Your name, LORD, endures forever, your renown, LORD, through all generations. -Psalm 135:13
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Photo Credits to Christopher Seay of Next Level Kids Camp in Texas (all except the last photo).
Finding quality resources that help nurture the faith development of children and families can sometimes be difficult. This is the first post in a series, broken up by age-level focus, that can be of help to children, family members, and ministry leaders as they navigate the pilgrimage of the Christian faith. I will start with early childhood (birth to two years) and work up to the PreTeen age group. I have included a variety of mediums throughout the series such as text, music, toys/games, and online resources.
BIRTH TO TWO YEARS
Card, Michael. Sleep Sound in Jesus, Compact disc (CD). Brentwood, TN: Sparrow Records, 1989.
Prolific Christian songwriter Michael Card created this album of soft and melodic lullabies with rich lyrics proclaiming blessings and prayers over little children (http://www.christianbook.com/sleep-sound-in-jesus-compact-disc/0006176933/pd/CD086).
Currie, Robin, and Cindy Adams. Baby bible storybook. Colorado Springs, CO: David C. Cook, 2003.
This book puts a series of major Bible stories into the simplest terms so the parent can read them to the child as the child looks at the illustrated picture. A scripture reference is given at the top and at the bottom is a very short prayer that the parent can say as they pray with their child (http://www.amazon.com/Baby-Bible-Storybook-Robin-Currie/dp/0781400767).
First Steps in Worship. Founded by Tracy Rader.
This is a company that produces ready-to-go kits of worship resources for use in infant and toddler worship settings. Products include kits of books and manipulatives such as “Baby Bedtime Blessings,” “Cradle Choir,” “Pass-It-On Praise,” and “Wiggle Into Worship.” The tote bags and the manipulatives are soft and washable for easy cleaning in between uses (firststepsinworship.com).
Henley, Karen, Dennas Davis, and Randall Dennis. My first hymnal: 75 Bible songs and what they mean. Brentwood, TN: Sparrow Corporation, 1994.
This small hardback book includes very simple hymn and Christian song melodies along with a brief explanation/devotion about the lyrics. It is meant for the parent to sing to their child and then read the short devotional thought to the child (http://www.amazon.com/My-First-Hymnal-Bible-Songs/dp/0917143353).
Morganthaler, Shirley K. Right from the start: A parent’s guide to the young child’s faith development. Revised edition. St. Louis: Concordia, 2001.
This text for parents and leaders is a tool for understanding the faith development of children from both a spiritual perspective as well as from the field of neuroscience (http://www.amazon.com/Right-Start-Parents-Childs-Development/dp/0570052777).
Nederveld, Patricia L. God loves me storybooks: The Bible in 52 storybooks. Revised edition. Grand Rapids, MI: Faith Alive, 2015.
This collection of short books uses both art of Bible stories as well as photographs of young children to help kids make the connection between Bible stories and themselves. Parents can read one storybook each week of the year to their children or go at whatever pace they prefer (http://www.faithaliveresources.org/Products/001400/god-loves-me-storybooks-revised-edition.aspx).
Saxon, Terrell. Baby blessings: A faith-based parenting guide, birth to two. Colorado Springs: Standard Publishing, 2003.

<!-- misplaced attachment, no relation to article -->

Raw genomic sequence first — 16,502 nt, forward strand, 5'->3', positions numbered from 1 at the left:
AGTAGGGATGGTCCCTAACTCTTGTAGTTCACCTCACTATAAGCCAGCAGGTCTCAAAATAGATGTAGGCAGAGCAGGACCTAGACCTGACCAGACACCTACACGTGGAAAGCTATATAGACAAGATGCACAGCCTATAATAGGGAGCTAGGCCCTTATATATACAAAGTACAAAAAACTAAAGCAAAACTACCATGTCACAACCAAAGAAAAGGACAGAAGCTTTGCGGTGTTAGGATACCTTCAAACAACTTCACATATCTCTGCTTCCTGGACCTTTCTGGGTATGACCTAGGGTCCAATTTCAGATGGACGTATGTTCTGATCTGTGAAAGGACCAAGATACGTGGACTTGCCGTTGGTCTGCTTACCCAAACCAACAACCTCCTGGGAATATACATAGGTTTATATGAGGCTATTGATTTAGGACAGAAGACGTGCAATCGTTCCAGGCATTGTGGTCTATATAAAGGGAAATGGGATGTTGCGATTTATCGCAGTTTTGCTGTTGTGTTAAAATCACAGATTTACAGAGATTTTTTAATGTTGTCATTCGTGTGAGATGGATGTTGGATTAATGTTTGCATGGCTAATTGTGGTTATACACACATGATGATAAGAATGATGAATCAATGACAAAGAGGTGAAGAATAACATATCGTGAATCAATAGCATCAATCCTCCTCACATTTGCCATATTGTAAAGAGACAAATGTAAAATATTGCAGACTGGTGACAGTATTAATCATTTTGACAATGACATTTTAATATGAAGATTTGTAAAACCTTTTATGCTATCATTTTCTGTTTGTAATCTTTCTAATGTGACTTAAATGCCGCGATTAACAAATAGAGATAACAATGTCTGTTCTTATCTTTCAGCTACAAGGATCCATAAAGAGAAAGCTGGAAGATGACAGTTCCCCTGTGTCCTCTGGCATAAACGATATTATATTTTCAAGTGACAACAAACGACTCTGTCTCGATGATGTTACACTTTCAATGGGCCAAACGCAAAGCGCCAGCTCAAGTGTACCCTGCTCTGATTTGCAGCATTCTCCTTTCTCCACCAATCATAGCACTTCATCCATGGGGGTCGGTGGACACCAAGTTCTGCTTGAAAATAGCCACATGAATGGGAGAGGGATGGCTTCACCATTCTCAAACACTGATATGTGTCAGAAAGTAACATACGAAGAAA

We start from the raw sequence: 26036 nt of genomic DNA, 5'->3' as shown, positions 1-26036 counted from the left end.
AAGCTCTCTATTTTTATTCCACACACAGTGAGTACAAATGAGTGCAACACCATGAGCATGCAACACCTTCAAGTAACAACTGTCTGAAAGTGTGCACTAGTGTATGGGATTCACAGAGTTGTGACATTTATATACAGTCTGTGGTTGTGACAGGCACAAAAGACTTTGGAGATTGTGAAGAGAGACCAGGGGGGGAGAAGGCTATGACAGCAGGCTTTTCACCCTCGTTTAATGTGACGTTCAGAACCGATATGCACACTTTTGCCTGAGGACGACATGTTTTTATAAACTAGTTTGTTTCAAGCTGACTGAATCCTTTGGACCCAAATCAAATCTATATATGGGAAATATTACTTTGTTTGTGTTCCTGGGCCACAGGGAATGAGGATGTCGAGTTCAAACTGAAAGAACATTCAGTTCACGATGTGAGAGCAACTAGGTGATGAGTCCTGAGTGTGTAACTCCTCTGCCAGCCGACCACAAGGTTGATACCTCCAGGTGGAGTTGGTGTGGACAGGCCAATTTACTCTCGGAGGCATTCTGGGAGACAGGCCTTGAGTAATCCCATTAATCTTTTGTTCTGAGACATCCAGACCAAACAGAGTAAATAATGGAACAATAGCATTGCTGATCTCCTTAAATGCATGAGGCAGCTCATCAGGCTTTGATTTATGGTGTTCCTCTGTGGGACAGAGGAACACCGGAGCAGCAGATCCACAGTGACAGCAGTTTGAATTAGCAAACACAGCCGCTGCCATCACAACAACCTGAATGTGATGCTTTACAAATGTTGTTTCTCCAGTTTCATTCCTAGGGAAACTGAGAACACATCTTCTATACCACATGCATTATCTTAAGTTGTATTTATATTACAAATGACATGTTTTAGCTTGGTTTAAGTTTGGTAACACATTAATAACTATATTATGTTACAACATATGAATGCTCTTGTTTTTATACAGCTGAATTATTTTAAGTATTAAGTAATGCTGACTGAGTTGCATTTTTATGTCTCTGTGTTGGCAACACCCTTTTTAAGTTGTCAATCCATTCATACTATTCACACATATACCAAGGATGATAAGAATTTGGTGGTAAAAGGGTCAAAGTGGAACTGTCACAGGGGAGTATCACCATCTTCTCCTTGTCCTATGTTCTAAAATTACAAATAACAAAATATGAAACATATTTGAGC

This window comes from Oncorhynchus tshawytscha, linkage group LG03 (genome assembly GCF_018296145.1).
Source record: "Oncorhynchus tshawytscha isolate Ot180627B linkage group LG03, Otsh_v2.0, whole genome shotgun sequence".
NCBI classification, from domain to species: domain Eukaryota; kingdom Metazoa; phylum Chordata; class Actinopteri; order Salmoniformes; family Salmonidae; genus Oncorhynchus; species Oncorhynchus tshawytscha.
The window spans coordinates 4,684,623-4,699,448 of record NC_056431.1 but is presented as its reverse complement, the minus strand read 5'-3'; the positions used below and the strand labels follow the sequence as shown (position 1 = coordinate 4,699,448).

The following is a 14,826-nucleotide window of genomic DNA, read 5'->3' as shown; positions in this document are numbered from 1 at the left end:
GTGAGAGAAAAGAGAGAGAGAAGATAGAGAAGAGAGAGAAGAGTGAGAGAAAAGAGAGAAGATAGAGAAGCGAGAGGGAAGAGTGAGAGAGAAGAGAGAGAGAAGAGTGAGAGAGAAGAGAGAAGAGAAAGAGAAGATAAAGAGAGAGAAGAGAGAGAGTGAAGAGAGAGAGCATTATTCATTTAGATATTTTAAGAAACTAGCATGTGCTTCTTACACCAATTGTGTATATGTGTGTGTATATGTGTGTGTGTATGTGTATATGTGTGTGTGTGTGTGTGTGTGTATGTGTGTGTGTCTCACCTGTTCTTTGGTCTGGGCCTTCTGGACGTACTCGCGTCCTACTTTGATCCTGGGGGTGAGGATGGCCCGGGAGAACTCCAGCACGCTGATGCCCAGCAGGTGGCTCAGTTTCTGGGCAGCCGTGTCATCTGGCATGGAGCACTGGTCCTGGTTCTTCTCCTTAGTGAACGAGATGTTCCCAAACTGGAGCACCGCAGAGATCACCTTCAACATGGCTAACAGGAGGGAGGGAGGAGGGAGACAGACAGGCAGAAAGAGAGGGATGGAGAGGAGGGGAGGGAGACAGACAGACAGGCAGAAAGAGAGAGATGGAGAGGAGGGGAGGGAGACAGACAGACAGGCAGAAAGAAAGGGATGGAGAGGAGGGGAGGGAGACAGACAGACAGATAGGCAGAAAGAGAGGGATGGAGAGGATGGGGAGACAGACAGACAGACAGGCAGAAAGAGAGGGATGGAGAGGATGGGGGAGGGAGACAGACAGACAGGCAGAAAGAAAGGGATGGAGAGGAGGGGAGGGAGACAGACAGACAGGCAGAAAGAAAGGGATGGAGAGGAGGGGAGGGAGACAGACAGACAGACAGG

This resource covers multiple aspects of early child development from cognitive to spiritual. It has a section of practical activities that parents can do with their children to help nurture their faith development (http://www.amazon.com/Baby-Blessings-Faith-Based-Guide-Parents/dp/0784713588).
Thomas, Mack. The first step Bible. Grand Rapids: Zondervan. 1994.
This 445-page condensed paraphrase of the Bible takes major stories from the Old Testament and New Testament and retells them in three sentences or less per page. Each sentence is usually less than ten words. Each story is accompanied by large illustrations depicting the Biblical scene. There is a helpful section in the back called “Teaching the Bible to the Very Young,” which gives parents tips on how to use the book and talk about the Bible with infants and toddlers (https://books.google.com/books/about/The_First_Step_Bible.html?id=KlRuXaTKraYC).
Top Ten Christian Songs for Little Kids, compiled by Jesse Joyner (April 24, 2012).
I once posted a blog of what I subjectively feel are the “top ten” Christian songs for little kids. As of this writing, that post alone has received over sixteen thousand hits, which tells me that people are interested in good classic songs that teach children about God and help them connect with God. If you follow this link, you can find more links that provide a version of each song on YouTube as well as an explanation as to why I think that song should be included in the list: (http://jessejoyner.com/top-10-christian-songs-for-little-kids/). Here is the list itself:
Count Your Blessings
Deep and Wide
The Butterfly Song
Hallelu, Praise Ye the Lord
I’ve Got the Joy, Joy, Joy, Joy Down in My Heart
He’s Got The Whole World In His Hands
This Little Light of Mine
Jesus Loves the Little Children
Jesus Loves Me
Zobel-Nolan, Allia. Lift the flap nativity. Illustrated by Tace Moroney. Reader’s Digest: New York. 2001.
As the title suggests, this book tells the Christmas story using simple words and flap-opening so the child can physically interact with the story as they hear it from their parents. The illustrations are colorful but not too bright. The art form has a level of refreshing minimalism so the focus is on the relevant characters and storyline rather than distracting cartoonish embellishments (http://books.simonandschuster.com/Lift-the-Flap-Nativity/Allia-Zobel-Nolan/Lift-the-Flap/9780794435271).